It's like old times. I'm spending the night in Clarksdale, Miss., and thinking about the Delta. I'm in town with Kyle Peterson, who has served since June 2016 as the executive director of Bentonville-based Walton Family Foundation.
A dynamic leader takes charge at Walton Family Foundation
In 1945, with World War II having come to an end, Sam and Helen Walton purchased the franchise for a Ben Franklin five-and-dime store in downtown Newport, the county seat of Jackson County. Newport was thriving in those days. Stores stayed open late on Saturday nights as thousands of sharecroppers and tenant farmers came to town from surrounding farms to do their shopping for the week.
They'll be selling corned-beef sandwiches for 50 cents at Oaklawn Park in Hot Springs today. That promotion has become a given on the first Saturday of the race meet. The other given is that there will be a member of the Cella family calling the shots.
For 18 years, Gary Brinkley was the general manager of Stockyards Station, the shopping and dining component of the famed Fort Worth Stockyards National Historic District. In 1849, Fort Worth was established on a bluff overlooking the West Fork and Clear Fork of the Trinity River. It was the last civilized stop on the Chisholm Trail.
Last month, I was reading this newspaper's account of yet another study on the future of Little Rock when I checked my social media feed. A friend who owns a business in downtown Little Rock reported that the large glass windows at his business had been broken out for the second time in less than a week.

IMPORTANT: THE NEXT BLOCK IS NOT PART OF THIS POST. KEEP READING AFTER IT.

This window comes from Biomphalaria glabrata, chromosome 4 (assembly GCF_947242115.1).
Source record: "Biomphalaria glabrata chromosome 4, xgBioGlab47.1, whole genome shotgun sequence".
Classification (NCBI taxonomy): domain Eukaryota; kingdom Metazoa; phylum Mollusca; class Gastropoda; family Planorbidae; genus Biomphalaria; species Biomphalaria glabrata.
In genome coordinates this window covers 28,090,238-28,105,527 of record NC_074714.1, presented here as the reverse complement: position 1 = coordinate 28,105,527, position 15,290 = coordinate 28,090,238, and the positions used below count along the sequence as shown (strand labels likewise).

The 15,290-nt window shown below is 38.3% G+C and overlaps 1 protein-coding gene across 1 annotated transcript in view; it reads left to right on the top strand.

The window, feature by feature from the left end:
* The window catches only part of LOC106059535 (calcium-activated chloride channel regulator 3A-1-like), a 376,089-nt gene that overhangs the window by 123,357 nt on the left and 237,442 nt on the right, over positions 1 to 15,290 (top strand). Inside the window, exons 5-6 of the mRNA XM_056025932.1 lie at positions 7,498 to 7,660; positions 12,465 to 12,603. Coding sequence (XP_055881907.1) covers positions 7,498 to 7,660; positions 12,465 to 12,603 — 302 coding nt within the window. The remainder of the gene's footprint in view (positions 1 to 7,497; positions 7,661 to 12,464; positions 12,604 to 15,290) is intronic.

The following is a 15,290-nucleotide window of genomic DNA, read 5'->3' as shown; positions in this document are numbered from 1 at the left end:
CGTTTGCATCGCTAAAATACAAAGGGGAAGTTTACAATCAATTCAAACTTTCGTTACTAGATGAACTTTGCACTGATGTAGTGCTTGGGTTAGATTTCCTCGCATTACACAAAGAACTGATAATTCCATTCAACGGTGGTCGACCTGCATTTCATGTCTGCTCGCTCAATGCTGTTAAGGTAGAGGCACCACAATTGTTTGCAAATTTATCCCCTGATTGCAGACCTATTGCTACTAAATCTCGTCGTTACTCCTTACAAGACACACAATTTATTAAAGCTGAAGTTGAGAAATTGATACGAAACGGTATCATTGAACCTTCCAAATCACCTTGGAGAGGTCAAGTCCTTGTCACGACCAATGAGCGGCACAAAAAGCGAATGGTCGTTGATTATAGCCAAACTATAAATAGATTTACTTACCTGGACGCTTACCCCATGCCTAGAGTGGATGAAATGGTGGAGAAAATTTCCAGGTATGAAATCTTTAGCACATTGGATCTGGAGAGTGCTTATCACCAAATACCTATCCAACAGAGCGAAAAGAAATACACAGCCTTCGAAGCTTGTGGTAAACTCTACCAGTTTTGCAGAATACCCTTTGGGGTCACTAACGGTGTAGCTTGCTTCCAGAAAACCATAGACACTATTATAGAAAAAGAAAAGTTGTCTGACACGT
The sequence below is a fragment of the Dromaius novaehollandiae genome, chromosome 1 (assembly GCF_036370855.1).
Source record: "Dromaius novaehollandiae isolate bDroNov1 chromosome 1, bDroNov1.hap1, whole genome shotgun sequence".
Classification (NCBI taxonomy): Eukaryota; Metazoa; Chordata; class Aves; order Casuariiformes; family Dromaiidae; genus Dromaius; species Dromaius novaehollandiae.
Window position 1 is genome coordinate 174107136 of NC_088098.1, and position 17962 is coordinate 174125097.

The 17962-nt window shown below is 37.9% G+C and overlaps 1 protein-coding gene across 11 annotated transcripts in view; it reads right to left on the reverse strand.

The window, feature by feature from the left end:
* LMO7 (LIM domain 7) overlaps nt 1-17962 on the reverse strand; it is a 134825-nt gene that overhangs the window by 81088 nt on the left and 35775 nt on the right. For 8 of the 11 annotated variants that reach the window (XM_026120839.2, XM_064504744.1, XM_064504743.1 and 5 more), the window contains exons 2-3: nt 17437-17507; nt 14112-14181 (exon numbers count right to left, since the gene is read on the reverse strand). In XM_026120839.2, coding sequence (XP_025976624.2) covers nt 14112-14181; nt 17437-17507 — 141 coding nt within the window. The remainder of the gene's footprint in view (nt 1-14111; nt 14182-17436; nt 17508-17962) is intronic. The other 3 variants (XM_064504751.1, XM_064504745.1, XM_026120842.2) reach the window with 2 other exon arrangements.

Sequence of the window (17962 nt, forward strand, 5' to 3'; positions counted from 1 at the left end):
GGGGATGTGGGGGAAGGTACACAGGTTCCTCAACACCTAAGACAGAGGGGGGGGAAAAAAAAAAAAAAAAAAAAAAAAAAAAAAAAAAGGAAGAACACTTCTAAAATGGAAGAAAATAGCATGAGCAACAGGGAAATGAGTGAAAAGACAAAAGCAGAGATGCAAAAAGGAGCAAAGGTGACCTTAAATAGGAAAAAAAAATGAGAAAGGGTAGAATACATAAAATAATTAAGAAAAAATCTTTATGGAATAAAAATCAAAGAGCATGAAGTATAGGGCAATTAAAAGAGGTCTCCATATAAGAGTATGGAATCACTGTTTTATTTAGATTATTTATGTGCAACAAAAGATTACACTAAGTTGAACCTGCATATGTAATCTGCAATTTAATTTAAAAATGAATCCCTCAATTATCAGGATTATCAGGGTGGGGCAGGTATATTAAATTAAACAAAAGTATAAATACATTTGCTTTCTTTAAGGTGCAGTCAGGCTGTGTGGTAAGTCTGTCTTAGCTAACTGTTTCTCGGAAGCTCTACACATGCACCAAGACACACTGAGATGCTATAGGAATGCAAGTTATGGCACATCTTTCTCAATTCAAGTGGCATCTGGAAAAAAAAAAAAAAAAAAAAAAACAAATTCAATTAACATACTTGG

I recall how sad I was when I heard the news. It was February 2012, and Mary Gay Shipley, the owner of That Bookstore in Blytheville, had decided to retire as she neared her 68th birthday. She announced in a Facebook post that she was looking for a buyer for the state's best-known bookstore.
It's a quiet Sunday afternoon in downtown Brinkley, and Tommy Robinson is showing me around his office in a small strip center. It's hard to believe that Robinson is now 75. In my mind, he will always be the brash Pulaski County sheriff and U.S. congressman in his 30s and 40s, a man who managed to make the front pages of the Arkansas Gazette and Arkansas Democrat more often in the 1980s than a certain governor who would go on to become president of the United States.
It was a year that saw me return to full-time newspaper work after more than two decades away. That meant more time to travel the state in search of stories. I talked to people in every section of Arkansas, drove down highways I hadn't been on in years, read local newspapers, listened to small-town radio stations, ate in long-forgotten restaurants and eavesdropped on conversations at adjacent tables in an attempt to determine what topics Arkansans were talking about in 2017.
The invitation was one I couldn't turn down. Becky Halsell Westbrook of Blytheville had written to say that her father, 88-year-old Buddy Halsell, had stories to tell about the rich history of Blytheville barbecue. She wanted someone to write down those stories.
Ken Wheatley stands in the parking lot he owns across from Bathhouse Row in downtown Hot Springs and talks about the future.